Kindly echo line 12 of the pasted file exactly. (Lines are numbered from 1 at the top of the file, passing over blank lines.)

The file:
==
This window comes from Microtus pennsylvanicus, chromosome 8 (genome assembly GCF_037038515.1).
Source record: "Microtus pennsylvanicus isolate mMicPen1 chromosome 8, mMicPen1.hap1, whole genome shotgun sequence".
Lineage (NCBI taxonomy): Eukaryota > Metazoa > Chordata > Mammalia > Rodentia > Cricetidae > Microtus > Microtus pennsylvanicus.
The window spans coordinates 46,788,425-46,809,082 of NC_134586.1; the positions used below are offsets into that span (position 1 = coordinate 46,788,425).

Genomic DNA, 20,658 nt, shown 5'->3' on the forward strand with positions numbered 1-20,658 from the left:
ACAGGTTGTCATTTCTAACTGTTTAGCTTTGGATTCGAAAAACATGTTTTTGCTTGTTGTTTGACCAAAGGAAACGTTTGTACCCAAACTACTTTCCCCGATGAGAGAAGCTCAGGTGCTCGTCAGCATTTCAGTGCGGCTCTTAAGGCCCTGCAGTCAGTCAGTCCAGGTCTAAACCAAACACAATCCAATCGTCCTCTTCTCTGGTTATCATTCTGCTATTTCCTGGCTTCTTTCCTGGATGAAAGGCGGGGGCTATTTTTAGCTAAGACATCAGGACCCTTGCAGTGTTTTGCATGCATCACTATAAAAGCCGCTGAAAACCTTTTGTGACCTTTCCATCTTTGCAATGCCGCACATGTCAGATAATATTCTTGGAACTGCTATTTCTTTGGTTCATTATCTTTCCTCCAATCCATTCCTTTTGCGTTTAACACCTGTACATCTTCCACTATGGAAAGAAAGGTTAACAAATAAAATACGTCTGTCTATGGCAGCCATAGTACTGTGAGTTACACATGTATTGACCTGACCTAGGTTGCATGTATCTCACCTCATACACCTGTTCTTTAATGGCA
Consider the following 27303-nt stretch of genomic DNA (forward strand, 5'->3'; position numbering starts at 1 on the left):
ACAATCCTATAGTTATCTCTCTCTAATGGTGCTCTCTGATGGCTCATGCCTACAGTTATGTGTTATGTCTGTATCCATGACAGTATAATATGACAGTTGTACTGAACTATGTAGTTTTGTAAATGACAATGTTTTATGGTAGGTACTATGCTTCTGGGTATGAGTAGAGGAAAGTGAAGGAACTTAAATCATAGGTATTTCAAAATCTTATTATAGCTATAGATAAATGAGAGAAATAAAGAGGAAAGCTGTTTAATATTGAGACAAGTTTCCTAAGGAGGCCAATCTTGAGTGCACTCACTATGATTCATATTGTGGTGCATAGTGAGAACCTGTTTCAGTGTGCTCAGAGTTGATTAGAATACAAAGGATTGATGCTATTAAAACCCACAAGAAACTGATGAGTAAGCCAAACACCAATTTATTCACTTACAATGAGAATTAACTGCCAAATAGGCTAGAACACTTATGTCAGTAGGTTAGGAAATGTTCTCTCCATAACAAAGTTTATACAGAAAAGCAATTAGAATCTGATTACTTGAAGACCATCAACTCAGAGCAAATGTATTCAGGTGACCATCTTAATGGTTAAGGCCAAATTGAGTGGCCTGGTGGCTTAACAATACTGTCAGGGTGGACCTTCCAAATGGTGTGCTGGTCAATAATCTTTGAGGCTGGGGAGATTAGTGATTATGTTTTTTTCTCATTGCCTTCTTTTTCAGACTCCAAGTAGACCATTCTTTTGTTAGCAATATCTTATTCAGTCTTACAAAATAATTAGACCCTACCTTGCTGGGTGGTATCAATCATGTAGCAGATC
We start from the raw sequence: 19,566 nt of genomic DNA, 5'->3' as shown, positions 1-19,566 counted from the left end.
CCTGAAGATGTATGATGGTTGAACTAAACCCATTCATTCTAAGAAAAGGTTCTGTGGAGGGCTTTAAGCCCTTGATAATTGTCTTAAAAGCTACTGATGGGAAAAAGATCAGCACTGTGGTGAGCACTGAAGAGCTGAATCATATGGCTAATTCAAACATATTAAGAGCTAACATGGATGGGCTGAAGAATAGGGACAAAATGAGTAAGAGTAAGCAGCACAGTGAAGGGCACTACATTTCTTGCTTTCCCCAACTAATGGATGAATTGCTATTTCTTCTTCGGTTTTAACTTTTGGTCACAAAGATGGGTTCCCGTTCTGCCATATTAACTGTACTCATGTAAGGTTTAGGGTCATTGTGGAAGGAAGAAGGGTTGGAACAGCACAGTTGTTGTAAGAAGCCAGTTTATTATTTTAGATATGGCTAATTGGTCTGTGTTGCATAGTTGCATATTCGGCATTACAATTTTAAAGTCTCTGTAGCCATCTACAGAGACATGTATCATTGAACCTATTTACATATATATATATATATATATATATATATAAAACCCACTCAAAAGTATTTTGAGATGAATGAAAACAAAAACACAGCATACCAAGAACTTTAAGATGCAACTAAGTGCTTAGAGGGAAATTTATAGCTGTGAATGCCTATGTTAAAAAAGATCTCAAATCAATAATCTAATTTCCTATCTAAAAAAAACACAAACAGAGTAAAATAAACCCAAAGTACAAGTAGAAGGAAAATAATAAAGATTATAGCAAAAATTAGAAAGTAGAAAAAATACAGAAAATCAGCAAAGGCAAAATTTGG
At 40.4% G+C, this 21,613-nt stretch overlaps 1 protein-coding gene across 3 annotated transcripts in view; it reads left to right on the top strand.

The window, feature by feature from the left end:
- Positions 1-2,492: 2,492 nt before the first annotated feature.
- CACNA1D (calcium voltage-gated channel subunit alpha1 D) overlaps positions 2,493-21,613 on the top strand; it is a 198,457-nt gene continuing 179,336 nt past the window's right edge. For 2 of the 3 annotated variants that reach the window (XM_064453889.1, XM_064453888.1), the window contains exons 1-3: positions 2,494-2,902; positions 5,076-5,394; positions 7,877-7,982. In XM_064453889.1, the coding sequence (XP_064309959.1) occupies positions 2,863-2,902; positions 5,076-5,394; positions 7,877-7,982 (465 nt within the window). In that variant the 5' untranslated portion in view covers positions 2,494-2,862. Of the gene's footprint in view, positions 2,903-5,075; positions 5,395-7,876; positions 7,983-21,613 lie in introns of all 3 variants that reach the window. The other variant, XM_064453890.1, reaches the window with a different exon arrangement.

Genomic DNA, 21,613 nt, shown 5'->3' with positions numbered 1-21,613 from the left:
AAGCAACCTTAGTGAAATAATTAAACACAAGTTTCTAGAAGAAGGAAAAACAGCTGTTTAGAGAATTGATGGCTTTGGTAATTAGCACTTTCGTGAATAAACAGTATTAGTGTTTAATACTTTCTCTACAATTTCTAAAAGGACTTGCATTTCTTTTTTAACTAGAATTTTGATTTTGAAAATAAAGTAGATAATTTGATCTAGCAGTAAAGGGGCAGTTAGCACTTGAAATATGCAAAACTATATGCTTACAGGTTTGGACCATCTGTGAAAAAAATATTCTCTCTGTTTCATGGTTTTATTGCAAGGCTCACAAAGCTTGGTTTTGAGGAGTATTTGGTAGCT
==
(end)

The window, feature by feature from the left end: